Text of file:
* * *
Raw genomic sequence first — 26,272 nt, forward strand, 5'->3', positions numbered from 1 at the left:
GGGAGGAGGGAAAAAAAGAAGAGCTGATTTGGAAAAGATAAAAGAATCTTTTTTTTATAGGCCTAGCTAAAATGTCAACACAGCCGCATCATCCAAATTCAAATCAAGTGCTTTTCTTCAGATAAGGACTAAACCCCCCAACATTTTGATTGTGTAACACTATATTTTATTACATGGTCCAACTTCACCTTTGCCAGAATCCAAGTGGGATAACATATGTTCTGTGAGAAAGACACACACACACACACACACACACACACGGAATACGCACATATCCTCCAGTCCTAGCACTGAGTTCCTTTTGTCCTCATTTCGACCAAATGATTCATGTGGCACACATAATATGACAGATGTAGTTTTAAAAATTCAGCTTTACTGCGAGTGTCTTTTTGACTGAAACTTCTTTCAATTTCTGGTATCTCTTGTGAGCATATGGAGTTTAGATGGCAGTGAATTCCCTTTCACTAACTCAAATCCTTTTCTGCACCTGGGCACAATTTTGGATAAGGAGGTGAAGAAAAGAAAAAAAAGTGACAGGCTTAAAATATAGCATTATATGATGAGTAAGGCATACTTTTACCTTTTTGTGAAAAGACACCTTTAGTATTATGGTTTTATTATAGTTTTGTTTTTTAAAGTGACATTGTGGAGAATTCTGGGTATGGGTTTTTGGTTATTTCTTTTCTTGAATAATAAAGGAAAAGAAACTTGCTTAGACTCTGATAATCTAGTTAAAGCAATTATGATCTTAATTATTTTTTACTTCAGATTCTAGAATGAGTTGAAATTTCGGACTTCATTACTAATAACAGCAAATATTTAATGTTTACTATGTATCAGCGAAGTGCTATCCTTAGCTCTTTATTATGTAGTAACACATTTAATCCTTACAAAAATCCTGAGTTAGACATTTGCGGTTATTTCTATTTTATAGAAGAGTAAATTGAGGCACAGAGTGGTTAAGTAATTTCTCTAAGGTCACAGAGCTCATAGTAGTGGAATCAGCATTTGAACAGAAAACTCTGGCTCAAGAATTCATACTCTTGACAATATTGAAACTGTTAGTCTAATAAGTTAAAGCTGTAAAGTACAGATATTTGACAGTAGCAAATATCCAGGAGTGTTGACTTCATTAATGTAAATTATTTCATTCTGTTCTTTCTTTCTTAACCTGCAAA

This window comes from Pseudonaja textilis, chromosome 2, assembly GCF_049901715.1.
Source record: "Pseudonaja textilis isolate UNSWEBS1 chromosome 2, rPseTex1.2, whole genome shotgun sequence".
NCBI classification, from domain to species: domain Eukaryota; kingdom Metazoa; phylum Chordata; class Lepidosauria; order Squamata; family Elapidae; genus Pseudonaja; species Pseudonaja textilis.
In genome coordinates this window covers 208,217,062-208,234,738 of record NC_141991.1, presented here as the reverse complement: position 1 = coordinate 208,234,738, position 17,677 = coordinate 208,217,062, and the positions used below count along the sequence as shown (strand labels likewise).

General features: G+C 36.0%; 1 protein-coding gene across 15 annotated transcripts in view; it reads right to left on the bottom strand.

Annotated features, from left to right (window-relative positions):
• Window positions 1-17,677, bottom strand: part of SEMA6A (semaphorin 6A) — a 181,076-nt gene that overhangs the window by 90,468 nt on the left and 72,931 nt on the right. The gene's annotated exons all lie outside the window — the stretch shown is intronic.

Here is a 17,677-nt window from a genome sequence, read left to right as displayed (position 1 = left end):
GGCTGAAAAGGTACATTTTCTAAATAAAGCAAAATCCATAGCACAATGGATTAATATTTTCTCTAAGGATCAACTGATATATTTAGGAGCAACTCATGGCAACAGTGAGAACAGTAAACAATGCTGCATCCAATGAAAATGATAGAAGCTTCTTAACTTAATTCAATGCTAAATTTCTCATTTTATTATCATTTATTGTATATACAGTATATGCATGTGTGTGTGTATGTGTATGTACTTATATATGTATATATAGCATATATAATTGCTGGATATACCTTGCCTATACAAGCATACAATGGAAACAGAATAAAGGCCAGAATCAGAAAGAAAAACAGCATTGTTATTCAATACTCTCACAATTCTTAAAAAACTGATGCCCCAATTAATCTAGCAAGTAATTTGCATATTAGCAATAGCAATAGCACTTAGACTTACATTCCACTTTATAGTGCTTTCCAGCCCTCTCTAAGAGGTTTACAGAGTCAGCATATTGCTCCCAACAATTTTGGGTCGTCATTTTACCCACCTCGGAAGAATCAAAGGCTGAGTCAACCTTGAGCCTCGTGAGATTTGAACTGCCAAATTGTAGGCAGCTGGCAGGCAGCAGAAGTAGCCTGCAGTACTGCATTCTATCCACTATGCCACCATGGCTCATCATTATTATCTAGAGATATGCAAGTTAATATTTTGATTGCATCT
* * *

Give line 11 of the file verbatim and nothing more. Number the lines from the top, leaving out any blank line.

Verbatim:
GGCTGAAAAGGTACATTTTCTAAATAAAGCAAAATCCATAGCACAATGGATTAATATTTTCTCTAAGGATCAACTGATATATTTAGGAGCAACTCATGGCAACAGTGAGAACAGTAAACAATGCTGCATCCAATGAAAATGATAGAAGCTTCTTAACTTAATTCAATGCTAAATTTCTCATTTTATTATCATTTATTGTATATACAGTATATGCATGTGTGTGTGTATGTGTATGTACTTATATATGTATATATAGCATATATAATTGCTGGATATACCTTGCCTATACAAGCATACAATGGAAACAGAATAAAGGCCAGAATCAGAAAGAAAAACAGCATTGTTATTCAATACTCTCACAATTCTTAAAAAACTGATGCCCCAATTAATCTAGCAAGTAATTTGCATATTAGCAATAGCAATAGCACTTAGACTTACATTCCACTTTATAGTGCTTTCCAGCCCTCTCTAAGAGGTTTACAGAGTCAGCATATTGCTCCCAACAATTTTGGGTCGTCATTTTACCCACCTCGGAAGAATCAAAGGCTGAGTCAACCTTGAGCCTCGTGAGATTTGAACTGCCAAATTGTAGGCAGCTGGCAGGCAGCAGAAGTAGCCTGCAGTACTGCATTCTATCCACTATGCCACCATGGCTCATCATTATTATCTAGAGATATGCAAGTTAATATTTTGATTGCATCT